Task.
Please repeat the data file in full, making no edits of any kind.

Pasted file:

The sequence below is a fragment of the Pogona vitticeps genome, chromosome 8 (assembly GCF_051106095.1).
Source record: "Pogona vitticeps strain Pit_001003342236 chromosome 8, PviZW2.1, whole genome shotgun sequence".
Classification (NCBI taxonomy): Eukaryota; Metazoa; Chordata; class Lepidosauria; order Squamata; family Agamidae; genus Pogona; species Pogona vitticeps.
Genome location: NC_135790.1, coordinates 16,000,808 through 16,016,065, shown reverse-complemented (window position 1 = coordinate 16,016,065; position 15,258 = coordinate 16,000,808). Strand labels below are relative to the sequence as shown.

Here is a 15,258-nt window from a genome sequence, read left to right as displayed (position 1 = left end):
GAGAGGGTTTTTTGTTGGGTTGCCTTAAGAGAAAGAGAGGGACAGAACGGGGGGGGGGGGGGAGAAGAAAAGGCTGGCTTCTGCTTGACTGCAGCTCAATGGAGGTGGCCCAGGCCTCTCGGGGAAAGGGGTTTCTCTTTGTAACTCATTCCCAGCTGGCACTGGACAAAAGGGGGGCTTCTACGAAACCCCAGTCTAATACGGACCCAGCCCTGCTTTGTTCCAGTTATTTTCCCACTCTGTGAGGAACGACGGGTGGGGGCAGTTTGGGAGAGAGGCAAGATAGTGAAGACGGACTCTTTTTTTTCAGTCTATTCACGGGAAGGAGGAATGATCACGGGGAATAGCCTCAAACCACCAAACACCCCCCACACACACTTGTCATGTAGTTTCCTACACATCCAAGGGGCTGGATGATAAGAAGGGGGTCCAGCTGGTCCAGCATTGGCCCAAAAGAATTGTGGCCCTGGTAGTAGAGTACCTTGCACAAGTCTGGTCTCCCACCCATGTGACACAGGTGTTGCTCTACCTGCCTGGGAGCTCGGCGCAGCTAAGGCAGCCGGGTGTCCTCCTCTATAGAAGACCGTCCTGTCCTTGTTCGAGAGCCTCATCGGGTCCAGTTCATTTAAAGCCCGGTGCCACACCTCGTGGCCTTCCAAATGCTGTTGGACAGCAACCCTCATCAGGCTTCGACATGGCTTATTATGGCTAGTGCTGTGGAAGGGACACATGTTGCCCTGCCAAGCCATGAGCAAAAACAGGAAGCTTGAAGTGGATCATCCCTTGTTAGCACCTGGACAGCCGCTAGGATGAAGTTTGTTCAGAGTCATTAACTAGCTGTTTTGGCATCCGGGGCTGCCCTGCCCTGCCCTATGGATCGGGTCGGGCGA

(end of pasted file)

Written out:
The sequence below is a fragment of the Pogona vitticeps genome, chromosome 8 (assembly GCF_051106095.1).
Source record: "Pogona vitticeps strain Pit_001003342236 chromosome 8, PviZW2.1, whole genome shotgun sequence".
Classification (NCBI taxonomy): Eukaryota; Metazoa; Chordata; class Lepidosauria; order Squamata; family Agamidae; genus Pogona; species Pogona vitticeps.
Genome location: NC_135790.1, coordinates 16,000,808 through 16,016,065, shown reverse-complemented (window position 1 = coordinate 16,016,065; position 15,258 = coordinate 16,000,808). Strand labels below are relative to the sequence as shown.

Here is a 15,258-nt window from a genome sequence, read left to right as displayed (position 1 = left end):
GAGAGGGTTTTTTGTTGGGTTGCCTTAAGAGAAAGAGAGGGACAGAACGGGGGGGGGGGGGGAGAAGAAAAGGCTGGCTTCTGCTTGACTGCAGCTCAATGGAGGTGGCCCAGGCCTCTCGGGGAAAGGGGTTTCTCTTTGTAACTCATTCCCAGCTGGCACTGGACAAAAGGGGGGCTTCTACGAAACCCCAGTCTAATACGGACCCAGCCCTGCTTTGTTCCAGTTATTTTCCCACTCTGTGAGGAACGACGGGTGGGGGCAGTTTGGGAGAGAGGCAAGATAGTGAAGACGGACTCTTTTTTTTCAGTCTATTCACGGGAAGGAGGAATGATCACGGGGAATAGCCTCAAACCACCAAACACCCCCCACACACACTTGTCATGTAGTTTCCTACACATCCAAGGGGCTGGATGATAAGAAGGGGGTCCAGCTGGTCCAGCATTGGCCCAAAAGAATTGTGGCCCTGGTAGTAGAGTACCTTGCACAAGTCTGGTCTCCCACCCATGTGACACAGGTGTTGCTCTACCTGCCTGGGAGCTCGGCGCAGCTAAGGCAGCCGGGTGTCCTCCTCTATAGAAGACCGTCCTGTCCTTGTTCGAGAGCCTCATCGGGTCCAGTTCATTTAAAGCCCGGTGCCACACCTCGTGGCCTTCCAAATGCTGTTGGACAGCAACCCTCATCAGGCTTCGACATGGCTTATTATGGCTAGTGCTGTGGAAGGGACACATGTTGCCCTGCCAAGCCATGAGCAAAAACAGGAAGCTTGAAGTGGATCATCCCTTGTTAGCACCTGGACAGCCGCTAGGATGAAGTTTGTTCAGAGTCATTAACTAGCTGTTTTGGCATCCGGGGCTGCCCTGCCCTGCCCTATGGATCGGGTCGGGCGA